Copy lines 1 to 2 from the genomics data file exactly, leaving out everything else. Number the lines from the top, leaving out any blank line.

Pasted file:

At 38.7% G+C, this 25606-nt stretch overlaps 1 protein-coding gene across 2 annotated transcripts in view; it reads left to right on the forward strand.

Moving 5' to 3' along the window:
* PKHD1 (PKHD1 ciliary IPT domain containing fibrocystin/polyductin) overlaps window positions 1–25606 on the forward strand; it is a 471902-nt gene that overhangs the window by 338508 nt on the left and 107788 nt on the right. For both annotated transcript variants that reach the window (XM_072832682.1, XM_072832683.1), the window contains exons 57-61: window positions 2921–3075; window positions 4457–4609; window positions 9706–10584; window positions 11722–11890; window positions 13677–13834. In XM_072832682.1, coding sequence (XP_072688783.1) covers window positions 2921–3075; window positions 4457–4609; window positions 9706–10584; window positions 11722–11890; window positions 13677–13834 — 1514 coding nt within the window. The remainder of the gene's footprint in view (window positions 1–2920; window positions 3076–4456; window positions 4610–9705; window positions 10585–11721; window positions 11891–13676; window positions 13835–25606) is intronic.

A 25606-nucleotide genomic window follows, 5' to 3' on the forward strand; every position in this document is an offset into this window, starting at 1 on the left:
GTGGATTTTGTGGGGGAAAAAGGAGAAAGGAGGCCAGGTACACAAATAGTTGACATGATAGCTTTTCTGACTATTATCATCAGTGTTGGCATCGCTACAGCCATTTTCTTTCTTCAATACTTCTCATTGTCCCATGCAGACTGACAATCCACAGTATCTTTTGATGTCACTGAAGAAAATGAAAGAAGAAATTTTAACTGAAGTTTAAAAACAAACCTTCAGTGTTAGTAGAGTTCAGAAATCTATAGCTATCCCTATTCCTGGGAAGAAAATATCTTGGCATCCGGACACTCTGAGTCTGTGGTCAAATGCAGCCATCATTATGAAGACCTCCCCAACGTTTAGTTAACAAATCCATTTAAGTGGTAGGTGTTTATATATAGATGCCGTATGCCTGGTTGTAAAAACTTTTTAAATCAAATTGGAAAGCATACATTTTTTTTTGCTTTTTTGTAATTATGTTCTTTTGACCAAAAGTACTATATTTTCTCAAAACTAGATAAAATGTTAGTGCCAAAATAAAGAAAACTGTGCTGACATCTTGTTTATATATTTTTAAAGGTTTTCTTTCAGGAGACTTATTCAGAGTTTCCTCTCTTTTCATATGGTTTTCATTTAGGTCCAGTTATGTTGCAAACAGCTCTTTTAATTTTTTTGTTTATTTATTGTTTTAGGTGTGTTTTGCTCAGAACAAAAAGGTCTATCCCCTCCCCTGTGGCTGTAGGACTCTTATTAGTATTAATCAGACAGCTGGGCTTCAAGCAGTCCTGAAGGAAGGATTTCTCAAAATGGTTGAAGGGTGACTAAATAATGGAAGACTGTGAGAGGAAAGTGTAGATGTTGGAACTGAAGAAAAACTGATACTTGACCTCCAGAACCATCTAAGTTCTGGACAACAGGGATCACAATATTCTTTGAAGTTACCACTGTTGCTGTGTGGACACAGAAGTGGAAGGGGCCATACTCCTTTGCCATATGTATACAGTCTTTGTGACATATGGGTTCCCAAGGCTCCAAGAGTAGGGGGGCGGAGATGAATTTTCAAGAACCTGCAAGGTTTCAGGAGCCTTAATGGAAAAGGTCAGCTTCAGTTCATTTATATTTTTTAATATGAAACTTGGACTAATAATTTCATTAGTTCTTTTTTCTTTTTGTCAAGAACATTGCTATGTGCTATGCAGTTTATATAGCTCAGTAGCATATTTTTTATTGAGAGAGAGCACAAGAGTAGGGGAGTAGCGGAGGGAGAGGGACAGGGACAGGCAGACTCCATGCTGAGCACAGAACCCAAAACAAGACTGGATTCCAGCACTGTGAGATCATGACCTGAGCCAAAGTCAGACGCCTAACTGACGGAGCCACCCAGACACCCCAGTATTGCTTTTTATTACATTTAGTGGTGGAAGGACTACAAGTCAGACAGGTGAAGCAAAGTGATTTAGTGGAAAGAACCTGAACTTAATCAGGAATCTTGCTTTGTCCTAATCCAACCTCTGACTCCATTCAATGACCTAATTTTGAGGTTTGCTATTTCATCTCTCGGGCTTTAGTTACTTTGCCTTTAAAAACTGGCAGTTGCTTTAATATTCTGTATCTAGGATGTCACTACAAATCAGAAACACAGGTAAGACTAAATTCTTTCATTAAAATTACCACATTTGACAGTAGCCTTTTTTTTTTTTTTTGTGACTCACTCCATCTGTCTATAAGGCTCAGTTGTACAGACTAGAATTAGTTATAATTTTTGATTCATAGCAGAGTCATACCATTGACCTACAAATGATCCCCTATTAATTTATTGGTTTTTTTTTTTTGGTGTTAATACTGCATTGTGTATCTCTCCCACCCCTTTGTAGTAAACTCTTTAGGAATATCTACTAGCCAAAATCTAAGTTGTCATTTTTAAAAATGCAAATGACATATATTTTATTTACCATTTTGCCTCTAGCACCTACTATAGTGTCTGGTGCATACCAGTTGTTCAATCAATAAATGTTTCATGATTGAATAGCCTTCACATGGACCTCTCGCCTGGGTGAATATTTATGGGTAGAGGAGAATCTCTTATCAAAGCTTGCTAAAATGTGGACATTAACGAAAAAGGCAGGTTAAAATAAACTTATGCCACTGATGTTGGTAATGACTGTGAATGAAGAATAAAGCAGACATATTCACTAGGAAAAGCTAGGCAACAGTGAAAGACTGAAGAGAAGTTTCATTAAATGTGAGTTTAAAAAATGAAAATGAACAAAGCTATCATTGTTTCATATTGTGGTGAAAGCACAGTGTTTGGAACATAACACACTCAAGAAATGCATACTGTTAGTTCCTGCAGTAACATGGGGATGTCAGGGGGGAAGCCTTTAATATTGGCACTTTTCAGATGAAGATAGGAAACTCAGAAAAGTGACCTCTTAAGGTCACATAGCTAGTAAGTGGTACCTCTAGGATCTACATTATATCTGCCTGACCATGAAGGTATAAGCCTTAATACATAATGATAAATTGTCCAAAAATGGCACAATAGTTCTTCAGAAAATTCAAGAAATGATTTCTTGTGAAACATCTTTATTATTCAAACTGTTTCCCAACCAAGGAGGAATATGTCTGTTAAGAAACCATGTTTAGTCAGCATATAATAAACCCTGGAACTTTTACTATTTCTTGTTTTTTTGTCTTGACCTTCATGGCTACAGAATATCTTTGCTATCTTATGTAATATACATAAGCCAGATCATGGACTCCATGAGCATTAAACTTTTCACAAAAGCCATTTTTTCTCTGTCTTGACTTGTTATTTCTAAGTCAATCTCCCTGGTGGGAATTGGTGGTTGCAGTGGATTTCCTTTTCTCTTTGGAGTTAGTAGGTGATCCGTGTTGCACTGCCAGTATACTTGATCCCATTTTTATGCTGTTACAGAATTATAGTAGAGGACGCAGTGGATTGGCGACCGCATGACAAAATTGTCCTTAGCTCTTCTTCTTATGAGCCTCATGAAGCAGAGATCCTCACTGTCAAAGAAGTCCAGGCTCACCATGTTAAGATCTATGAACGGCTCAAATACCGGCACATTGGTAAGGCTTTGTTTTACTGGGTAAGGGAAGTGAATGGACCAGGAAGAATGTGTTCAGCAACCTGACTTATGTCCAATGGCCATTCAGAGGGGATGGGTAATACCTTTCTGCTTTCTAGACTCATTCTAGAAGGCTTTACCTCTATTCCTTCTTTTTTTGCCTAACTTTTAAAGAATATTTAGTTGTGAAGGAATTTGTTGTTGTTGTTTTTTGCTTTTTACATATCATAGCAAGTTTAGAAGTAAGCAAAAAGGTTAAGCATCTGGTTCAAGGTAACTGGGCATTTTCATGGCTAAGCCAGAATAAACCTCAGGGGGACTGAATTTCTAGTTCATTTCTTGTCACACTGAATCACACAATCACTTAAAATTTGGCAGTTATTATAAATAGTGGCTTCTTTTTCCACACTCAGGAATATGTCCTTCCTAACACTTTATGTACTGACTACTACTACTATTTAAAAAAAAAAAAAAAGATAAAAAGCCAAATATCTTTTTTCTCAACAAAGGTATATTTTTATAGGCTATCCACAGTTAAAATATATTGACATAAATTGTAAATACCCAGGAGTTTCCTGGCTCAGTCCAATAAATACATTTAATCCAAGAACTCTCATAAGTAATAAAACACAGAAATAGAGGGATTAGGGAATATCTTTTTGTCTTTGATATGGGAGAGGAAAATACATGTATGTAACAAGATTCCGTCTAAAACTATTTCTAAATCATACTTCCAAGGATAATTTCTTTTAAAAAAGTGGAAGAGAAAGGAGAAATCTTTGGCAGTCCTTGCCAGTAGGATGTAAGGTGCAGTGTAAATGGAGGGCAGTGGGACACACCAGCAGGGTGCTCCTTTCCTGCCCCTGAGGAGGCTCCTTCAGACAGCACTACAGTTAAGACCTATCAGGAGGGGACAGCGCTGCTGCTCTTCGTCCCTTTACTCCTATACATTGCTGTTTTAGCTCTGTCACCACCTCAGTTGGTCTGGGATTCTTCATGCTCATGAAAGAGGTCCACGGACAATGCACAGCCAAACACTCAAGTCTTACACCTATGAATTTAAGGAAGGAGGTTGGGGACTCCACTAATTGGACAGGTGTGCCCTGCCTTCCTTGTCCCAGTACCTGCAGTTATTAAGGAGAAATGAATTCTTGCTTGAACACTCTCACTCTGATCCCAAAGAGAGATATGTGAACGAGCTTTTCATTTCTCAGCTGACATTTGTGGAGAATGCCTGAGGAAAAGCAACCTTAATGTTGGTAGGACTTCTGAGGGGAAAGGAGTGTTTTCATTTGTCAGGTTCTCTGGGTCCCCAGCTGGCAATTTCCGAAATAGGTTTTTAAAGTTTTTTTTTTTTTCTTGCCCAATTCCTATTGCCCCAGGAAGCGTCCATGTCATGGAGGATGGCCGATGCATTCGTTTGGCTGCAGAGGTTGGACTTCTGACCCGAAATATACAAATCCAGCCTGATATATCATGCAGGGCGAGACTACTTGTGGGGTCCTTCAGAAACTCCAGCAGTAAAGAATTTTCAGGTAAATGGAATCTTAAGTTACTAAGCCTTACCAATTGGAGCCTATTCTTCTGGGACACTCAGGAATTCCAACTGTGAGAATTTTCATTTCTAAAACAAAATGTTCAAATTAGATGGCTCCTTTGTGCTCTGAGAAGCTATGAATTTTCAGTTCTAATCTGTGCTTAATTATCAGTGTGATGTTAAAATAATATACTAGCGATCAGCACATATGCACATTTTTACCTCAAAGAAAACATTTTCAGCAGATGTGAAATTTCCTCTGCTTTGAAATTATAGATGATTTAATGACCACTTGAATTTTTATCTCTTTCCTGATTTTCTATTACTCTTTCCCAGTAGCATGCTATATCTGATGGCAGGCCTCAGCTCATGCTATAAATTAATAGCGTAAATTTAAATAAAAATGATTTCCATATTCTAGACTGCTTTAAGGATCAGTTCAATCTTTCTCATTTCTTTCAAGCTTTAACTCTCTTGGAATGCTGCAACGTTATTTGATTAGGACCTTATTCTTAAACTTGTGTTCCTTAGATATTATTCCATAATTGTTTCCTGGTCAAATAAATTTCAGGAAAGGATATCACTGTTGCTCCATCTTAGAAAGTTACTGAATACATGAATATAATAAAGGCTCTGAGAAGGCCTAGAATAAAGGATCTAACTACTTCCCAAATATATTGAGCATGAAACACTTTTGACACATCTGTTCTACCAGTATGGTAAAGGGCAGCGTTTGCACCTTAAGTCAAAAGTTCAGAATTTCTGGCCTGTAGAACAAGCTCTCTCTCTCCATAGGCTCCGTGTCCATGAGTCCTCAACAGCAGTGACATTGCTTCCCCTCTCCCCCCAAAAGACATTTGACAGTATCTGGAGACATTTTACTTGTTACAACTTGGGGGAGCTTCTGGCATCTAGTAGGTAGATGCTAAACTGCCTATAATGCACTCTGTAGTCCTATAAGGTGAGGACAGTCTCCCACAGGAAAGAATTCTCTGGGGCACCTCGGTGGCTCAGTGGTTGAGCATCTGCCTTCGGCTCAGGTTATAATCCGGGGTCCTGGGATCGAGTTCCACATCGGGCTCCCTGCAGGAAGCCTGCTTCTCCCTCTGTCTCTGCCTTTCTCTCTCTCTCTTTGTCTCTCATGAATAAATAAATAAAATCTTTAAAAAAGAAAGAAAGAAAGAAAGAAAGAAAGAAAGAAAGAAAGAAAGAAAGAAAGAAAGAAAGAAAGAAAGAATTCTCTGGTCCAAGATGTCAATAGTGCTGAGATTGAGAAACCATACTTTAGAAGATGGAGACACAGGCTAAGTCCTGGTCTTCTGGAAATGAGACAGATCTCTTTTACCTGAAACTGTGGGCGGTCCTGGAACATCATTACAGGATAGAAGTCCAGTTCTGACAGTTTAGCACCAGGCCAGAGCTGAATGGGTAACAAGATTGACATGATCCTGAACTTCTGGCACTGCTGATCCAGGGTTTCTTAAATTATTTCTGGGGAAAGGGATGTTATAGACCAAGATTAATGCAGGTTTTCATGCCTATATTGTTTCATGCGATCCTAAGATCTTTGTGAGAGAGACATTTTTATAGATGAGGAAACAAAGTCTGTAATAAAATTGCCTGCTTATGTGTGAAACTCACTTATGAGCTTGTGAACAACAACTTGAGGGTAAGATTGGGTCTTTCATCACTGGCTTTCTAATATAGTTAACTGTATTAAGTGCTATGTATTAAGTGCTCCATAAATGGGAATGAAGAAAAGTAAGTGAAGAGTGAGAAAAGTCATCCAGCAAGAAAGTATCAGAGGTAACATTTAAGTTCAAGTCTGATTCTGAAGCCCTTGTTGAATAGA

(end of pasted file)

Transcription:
At 38.7% G+C, this 25606-nt stretch overlaps 1 protein-coding gene across 2 annotated transcripts in view; it reads left to right on the forward strand.

Moving 5' to 3' along the window: